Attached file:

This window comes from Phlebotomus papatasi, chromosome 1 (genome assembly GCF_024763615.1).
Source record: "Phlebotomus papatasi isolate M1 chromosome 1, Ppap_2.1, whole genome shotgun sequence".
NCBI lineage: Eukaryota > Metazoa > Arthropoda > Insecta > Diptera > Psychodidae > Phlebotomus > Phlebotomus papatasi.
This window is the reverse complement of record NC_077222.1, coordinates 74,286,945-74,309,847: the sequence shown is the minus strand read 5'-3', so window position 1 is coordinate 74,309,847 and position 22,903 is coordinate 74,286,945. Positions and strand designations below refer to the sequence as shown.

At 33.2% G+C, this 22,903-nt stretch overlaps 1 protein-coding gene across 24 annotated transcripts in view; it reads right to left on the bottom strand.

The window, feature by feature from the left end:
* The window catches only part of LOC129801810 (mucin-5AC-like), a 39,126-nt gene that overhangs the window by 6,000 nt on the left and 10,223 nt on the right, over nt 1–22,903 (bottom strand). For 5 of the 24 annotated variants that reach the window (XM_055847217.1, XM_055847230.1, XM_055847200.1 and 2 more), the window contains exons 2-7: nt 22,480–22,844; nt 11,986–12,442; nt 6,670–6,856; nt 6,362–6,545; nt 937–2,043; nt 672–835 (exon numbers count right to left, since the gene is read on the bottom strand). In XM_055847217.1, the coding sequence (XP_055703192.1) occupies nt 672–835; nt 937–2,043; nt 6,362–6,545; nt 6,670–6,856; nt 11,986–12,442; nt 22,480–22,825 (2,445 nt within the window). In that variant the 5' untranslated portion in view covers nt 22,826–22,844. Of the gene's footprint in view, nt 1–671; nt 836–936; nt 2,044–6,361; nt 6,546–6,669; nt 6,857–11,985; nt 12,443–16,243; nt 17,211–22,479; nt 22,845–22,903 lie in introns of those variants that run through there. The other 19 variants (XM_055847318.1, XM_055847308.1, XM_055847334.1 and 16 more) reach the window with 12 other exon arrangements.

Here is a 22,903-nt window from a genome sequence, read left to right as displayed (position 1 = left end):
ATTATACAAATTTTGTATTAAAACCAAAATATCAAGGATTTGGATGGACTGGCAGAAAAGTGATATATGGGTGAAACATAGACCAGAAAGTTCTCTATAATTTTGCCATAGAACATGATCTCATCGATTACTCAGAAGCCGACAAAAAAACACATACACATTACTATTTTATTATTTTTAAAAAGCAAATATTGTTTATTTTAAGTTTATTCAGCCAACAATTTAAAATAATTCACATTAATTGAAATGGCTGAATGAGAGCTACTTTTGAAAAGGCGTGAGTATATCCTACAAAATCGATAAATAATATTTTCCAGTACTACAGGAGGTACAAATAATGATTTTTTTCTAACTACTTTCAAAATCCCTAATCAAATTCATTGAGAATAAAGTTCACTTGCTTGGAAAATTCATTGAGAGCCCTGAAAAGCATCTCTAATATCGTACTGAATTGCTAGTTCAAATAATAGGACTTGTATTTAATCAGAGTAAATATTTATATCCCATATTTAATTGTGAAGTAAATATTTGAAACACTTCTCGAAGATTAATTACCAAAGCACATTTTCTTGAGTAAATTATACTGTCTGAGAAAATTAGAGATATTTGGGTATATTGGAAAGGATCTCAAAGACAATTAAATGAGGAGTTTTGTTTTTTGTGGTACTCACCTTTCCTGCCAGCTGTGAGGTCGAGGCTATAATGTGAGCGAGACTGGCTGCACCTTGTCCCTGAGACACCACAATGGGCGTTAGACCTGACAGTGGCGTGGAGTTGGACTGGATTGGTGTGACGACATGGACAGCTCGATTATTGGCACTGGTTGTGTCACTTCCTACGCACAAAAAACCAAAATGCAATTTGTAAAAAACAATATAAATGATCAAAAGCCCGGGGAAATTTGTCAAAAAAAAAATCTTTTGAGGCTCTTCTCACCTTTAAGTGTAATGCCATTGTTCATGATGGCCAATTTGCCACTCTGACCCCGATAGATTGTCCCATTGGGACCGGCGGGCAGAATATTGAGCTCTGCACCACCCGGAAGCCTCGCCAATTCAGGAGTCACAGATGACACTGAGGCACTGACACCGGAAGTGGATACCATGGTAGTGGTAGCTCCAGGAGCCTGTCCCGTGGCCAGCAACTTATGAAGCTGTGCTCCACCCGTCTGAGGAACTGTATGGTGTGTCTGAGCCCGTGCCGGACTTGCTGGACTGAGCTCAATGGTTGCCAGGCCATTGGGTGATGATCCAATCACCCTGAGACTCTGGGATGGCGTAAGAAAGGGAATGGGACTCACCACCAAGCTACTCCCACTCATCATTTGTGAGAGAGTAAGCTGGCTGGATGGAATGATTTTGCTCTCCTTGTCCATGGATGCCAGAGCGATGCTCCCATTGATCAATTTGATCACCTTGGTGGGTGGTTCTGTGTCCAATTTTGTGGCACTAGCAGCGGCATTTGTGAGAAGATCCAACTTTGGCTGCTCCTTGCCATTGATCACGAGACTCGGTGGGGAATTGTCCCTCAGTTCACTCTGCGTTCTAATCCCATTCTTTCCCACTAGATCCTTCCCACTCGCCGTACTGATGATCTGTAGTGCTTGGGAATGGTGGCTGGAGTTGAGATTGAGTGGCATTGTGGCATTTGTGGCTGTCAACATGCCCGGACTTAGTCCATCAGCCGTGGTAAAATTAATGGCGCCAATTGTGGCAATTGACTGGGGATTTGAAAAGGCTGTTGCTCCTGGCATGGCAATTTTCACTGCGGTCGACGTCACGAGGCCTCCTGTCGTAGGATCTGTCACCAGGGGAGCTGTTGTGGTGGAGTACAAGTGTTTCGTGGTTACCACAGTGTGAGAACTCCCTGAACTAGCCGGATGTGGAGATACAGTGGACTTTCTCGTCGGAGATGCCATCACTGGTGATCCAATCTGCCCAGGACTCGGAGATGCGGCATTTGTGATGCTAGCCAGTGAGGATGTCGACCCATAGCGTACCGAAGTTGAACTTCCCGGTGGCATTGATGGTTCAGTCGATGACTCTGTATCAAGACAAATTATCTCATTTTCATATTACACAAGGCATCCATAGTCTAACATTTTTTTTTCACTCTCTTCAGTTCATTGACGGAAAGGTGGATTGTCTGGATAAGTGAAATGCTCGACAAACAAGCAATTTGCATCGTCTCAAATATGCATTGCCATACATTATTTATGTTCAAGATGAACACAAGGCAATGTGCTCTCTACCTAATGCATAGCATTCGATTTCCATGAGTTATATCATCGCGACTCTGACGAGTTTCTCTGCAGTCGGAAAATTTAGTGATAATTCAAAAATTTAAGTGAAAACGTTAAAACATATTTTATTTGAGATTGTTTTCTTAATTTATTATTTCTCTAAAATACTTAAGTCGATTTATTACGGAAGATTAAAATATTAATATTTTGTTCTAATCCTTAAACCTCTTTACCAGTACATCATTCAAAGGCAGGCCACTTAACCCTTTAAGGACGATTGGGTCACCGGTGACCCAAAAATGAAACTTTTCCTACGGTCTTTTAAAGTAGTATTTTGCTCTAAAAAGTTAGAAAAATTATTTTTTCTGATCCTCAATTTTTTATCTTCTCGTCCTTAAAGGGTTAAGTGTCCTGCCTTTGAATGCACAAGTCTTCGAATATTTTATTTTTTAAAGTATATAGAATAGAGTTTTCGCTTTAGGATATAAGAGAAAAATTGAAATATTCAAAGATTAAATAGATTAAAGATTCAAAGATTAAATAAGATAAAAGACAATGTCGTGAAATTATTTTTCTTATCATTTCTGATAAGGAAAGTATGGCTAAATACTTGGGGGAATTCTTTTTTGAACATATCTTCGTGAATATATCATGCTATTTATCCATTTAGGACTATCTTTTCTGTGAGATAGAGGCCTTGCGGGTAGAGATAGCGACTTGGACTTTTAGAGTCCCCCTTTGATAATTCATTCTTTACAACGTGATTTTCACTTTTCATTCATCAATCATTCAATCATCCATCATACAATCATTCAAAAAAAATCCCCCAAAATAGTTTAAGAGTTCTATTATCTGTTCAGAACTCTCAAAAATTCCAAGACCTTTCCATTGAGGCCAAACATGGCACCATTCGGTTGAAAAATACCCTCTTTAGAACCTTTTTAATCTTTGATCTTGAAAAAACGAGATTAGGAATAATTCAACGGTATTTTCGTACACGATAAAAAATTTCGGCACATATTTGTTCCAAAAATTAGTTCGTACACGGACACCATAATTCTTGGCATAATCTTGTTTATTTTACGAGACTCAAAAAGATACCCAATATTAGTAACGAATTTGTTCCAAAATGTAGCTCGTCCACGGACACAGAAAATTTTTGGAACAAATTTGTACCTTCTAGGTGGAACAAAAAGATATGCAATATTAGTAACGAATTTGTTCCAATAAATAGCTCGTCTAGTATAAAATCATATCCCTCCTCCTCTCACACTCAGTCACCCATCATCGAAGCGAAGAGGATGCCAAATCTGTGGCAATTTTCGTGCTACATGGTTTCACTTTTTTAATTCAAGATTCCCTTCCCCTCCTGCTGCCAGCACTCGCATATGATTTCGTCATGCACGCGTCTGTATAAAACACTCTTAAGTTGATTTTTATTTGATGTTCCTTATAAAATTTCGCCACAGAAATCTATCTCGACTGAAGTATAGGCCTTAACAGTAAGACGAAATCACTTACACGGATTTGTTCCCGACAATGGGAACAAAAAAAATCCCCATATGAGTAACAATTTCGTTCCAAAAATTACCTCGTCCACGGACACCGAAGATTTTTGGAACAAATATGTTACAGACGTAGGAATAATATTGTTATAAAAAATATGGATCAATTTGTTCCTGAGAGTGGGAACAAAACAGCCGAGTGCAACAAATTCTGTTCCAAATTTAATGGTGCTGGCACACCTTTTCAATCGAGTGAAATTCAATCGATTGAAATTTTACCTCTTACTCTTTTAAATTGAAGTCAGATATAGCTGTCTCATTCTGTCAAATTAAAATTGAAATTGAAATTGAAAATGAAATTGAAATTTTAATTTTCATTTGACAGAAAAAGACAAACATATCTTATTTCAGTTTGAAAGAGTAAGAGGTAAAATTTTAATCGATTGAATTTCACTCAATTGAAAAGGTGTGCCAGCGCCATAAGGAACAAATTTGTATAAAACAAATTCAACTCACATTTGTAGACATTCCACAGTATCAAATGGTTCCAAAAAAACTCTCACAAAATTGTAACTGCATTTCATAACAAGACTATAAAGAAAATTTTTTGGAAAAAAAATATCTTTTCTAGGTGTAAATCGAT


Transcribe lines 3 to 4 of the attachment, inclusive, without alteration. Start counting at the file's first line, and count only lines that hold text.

NCBI lineage: Eukaryota > Metazoa > Arthropoda > Insecta > Diptera > Psychodidae > Phlebotomus > Phlebotomus papatasi.
This window is the reverse complement of record NC_077222.1, coordinates 74,286,945-74,309,847: the sequence shown is the minus strand read 5'-3', so window position 1 is coordinate 74,309,847 and position 22,903 is coordinate 74,286,945. Positions and strand designations below refer to the sequence as shown.